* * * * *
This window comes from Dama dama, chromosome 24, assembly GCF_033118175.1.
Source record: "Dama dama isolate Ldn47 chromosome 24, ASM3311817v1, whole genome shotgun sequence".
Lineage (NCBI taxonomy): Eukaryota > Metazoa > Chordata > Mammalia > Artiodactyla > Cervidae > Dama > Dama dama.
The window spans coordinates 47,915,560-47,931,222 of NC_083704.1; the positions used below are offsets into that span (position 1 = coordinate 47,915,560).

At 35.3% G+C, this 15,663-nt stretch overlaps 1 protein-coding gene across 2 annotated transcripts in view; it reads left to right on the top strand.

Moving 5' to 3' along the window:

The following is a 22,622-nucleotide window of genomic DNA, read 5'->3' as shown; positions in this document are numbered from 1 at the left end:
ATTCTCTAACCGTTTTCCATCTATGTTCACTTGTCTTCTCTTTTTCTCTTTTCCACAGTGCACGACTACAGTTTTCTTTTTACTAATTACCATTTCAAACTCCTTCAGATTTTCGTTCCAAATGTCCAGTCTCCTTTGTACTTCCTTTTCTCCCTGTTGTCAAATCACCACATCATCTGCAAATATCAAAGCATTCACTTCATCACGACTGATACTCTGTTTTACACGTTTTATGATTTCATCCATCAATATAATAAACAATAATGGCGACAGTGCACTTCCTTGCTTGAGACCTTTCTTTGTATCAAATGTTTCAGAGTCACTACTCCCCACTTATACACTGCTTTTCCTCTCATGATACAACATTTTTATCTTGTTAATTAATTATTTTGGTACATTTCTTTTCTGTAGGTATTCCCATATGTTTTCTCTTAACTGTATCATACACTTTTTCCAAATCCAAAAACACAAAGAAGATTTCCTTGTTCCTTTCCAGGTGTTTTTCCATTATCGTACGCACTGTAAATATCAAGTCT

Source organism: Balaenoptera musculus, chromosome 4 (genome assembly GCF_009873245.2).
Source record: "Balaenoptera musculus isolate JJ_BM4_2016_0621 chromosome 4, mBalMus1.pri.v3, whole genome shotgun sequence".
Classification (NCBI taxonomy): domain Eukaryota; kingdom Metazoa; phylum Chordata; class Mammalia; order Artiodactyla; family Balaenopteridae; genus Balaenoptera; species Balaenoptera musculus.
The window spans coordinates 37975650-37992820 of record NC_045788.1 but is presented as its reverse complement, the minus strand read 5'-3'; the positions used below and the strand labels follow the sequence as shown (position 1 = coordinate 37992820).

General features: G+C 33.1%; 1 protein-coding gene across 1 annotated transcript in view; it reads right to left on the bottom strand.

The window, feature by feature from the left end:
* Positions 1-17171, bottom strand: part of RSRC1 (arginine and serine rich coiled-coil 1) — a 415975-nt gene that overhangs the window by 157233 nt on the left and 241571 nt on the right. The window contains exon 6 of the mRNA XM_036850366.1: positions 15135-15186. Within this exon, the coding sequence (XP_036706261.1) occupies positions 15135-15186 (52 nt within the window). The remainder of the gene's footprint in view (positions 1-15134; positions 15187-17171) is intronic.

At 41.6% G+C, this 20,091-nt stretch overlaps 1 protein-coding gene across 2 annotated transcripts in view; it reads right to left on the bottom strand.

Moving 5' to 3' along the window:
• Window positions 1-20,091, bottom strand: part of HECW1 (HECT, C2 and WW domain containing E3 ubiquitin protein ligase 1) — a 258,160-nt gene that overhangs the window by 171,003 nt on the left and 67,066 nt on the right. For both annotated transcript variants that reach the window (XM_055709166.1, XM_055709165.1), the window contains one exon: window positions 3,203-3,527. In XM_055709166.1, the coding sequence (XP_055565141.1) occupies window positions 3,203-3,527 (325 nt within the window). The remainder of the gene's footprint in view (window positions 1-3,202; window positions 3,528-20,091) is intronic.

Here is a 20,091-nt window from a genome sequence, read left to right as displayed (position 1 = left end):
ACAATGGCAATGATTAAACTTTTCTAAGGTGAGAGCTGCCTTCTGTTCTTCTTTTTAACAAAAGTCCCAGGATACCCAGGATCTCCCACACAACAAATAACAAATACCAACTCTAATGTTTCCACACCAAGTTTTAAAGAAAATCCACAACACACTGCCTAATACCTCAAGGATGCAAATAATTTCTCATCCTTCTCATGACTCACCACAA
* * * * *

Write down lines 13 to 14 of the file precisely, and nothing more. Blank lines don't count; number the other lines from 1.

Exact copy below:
General features: G+C 33.1%; 1 protein-coding gene across 1 annotated transcript in view; it reads right to left on the bottom strand.

The window, feature by feature from the left end: